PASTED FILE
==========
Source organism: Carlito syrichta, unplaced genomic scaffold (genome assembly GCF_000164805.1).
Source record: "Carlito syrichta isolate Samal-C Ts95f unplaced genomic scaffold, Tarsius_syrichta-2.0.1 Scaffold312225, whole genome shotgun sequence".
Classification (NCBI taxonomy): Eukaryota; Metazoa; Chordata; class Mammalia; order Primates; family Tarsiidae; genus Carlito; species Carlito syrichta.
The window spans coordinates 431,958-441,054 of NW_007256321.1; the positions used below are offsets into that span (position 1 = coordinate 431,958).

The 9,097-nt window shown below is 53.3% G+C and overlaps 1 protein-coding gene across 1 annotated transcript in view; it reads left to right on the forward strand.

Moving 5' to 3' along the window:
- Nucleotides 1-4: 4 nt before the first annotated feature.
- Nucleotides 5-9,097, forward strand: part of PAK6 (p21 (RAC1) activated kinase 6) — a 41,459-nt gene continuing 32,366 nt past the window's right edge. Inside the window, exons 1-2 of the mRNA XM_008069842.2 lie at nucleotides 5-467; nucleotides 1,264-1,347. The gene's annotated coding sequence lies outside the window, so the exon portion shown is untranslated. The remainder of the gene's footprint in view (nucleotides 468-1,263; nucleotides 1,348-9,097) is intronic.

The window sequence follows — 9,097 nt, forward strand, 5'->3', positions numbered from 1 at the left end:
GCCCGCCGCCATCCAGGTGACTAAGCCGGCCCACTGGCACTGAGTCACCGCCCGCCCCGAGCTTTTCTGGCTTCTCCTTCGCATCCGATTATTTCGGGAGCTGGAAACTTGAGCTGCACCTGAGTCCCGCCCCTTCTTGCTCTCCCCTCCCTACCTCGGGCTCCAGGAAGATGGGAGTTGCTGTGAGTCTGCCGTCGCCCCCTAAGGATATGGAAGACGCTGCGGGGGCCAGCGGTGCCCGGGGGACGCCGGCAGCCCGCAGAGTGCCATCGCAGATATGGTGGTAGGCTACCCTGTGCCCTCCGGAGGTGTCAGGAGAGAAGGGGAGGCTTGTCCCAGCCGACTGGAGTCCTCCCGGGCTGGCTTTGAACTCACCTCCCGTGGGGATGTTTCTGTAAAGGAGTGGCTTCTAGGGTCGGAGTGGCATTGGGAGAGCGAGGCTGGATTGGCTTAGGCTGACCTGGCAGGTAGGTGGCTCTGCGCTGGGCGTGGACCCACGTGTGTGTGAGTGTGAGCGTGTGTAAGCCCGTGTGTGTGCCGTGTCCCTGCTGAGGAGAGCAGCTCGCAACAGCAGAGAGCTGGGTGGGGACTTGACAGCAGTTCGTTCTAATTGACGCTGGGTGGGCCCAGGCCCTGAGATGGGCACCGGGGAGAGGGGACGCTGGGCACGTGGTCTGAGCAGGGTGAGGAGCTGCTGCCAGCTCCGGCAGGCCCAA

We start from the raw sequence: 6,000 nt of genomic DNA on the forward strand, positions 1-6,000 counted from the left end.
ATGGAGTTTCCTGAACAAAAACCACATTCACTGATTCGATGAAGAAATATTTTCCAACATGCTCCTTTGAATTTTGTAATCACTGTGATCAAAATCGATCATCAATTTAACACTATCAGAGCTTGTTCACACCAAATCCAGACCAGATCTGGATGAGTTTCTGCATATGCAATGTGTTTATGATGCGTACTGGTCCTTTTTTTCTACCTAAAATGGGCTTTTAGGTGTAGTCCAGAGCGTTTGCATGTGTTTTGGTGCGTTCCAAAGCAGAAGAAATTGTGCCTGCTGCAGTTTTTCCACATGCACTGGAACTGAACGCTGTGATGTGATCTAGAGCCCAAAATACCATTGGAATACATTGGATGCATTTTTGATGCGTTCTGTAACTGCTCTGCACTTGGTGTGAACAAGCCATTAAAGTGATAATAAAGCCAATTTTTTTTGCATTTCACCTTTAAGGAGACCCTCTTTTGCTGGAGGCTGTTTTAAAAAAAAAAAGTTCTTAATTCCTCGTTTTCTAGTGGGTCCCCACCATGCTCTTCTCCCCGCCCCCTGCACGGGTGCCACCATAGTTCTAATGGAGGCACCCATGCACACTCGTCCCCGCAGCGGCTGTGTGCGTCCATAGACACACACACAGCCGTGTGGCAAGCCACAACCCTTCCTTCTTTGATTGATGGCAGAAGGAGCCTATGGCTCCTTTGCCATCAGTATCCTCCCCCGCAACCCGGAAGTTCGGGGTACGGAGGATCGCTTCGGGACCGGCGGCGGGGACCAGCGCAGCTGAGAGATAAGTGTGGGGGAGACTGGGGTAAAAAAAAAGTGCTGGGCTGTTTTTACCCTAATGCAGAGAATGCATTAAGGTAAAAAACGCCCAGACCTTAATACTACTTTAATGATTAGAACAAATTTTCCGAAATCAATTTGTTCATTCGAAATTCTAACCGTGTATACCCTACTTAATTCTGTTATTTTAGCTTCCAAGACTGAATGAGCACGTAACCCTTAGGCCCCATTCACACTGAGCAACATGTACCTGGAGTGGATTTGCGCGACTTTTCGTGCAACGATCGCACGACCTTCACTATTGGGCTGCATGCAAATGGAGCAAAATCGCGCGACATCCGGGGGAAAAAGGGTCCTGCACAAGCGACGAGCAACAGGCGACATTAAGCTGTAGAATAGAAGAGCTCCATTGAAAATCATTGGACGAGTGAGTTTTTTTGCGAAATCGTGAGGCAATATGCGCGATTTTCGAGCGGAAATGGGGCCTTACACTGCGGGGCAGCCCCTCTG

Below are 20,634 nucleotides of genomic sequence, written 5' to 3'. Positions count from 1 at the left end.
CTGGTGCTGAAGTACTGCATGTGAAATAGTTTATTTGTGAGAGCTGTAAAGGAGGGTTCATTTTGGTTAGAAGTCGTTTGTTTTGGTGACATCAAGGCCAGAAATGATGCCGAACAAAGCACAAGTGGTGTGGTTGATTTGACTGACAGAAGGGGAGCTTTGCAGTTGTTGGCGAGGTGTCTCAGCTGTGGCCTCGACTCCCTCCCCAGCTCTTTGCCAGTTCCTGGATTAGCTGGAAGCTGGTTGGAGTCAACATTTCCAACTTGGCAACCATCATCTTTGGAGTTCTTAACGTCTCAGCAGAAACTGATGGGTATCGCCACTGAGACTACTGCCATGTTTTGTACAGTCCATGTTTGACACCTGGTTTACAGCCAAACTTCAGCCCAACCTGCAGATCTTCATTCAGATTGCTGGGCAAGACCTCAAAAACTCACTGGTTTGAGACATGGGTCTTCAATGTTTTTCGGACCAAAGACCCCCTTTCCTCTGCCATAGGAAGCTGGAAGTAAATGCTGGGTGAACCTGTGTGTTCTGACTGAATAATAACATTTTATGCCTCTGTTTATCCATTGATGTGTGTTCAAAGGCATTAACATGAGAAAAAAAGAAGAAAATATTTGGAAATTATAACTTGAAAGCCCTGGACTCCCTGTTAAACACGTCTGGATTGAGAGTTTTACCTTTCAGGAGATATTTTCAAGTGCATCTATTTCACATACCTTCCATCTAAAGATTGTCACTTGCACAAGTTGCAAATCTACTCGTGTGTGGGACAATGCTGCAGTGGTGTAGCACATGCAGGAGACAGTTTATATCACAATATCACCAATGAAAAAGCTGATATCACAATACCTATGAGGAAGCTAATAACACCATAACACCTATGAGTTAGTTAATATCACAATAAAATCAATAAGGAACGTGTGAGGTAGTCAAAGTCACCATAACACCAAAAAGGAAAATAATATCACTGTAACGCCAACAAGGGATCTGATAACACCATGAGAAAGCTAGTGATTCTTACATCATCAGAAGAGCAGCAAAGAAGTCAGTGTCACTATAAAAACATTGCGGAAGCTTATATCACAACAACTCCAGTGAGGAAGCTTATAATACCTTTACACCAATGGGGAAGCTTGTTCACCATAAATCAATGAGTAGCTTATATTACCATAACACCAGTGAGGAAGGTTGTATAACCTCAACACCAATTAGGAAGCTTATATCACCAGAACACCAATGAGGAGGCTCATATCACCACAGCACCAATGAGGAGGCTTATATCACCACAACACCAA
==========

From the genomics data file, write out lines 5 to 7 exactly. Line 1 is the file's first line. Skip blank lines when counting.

The 9,097-nt window shown below is 53.3% G+C and overlaps 1 protein-coding gene across 1 annotated transcript in view; it reads left to right on the forward strand.

Moving 5' to 3' along the window:
- Nucleotides 1-4: 4 nt before the first annotated feature.